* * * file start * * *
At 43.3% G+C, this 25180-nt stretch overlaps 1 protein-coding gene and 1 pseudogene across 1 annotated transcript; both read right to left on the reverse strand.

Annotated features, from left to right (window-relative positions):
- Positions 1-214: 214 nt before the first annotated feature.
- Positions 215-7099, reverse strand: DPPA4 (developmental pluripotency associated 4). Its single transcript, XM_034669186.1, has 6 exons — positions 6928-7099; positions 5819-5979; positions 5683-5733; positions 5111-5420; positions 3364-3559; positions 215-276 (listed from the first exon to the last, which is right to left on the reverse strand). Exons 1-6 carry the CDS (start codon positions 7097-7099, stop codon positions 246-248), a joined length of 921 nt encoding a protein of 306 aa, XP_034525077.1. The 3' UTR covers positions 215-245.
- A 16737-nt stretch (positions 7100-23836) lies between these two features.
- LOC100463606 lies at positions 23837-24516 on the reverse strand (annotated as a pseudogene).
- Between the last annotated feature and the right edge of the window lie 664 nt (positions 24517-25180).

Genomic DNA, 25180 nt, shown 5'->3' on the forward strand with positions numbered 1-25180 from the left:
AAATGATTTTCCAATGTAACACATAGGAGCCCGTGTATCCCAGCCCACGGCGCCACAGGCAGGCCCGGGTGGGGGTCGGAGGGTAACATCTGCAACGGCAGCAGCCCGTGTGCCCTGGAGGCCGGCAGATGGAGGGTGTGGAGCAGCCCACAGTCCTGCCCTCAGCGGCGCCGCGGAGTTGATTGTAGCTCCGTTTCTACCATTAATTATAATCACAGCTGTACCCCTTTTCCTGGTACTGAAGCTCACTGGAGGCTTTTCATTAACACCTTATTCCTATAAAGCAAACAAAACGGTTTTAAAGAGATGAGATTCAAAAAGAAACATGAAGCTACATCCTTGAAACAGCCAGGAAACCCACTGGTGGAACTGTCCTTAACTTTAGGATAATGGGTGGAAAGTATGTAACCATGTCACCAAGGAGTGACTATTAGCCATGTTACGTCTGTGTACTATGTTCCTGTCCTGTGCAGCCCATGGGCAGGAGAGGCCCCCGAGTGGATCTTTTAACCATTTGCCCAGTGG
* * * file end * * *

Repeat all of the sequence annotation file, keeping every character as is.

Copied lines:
At 43.3% G+C, this 25180-nt stretch overlaps 1 protein-coding gene and 1 pseudogene across 1 annotated transcript; both read right to left on the reverse strand.

Annotated features, from left to right (window-relative positions):
- Positions 1-214: 214 nt before the first annotated feature.
- Positions 215-7099, reverse strand: DPPA4 (developmental pluripotency associated 4). Its single transcript, XM_034669186.1, has 6 exons — positions 6928-7099; positions 5819-5979; positions 5683-5733; positions 5111-5420; positions 3364-3559; positions 215-276 (listed from the first exon to the last, which is right to left on the reverse strand). Exons 1-6 carry the CDS (start codon positions 7097-7099, stop codon positions 246-248), a joined length of 921 nt encoding a protein of 306 aa, XP_034525077.1. The 3' UTR covers positions 215-245.
- A 16737-nt stretch (positions 7100-23836) lies between these two features.
- LOC100463606 lies at positions 23837-24516 on the reverse strand (annotated as a pseudogene).
- Between the last annotated feature and the right edge of the window lie 664 nt (positions 24517-25180).

Genomic DNA, 25180 nt, shown 5'->3' on the forward strand with positions numbered 1-25180 from the left:
AAATGATTTTCCAATGTAACACATAGGAGCCCGTGTATCCCAGCCCACGGCGCCACAGGCAGGCCCGGGTGGGGGTCGGAGGGTAACATCTGCAACGGCAGCAGCCCGTGTGCCCTGGAGGCCGGCAGATGGAGGGTGTGGAGCAGCCCACAGTCCTGCCCTCAGCGGCGCCGCGGAGTTGATTGTAGCTCCGTTTCTACCATTAATTATAATCACAGCTGTACCCCTTTTCCTGGTACTGAAGCTCACTGGAGGCTTTTCATTAACACCTTATTCCTATAAAGCAAACAAAACGGTTTTAAAGAGATGAGATTCAAAAAGAAACATGAAGCTACATCCTTGAAACAGCCAGGAAACCCACTGGTGGAACTGTCCTTAACTTTAGGATAATGGGTGGAAAGTATGTAACCATGTCACCAAGGAGTGACTATTAGCCATGTTACGTCTGTGTACTATGTTCCTGTCCTGTGCAGCCCATGGGCAGGAGAGGCCCCCGAGTGGATCTTTTAACCATTTGCCCAGTGG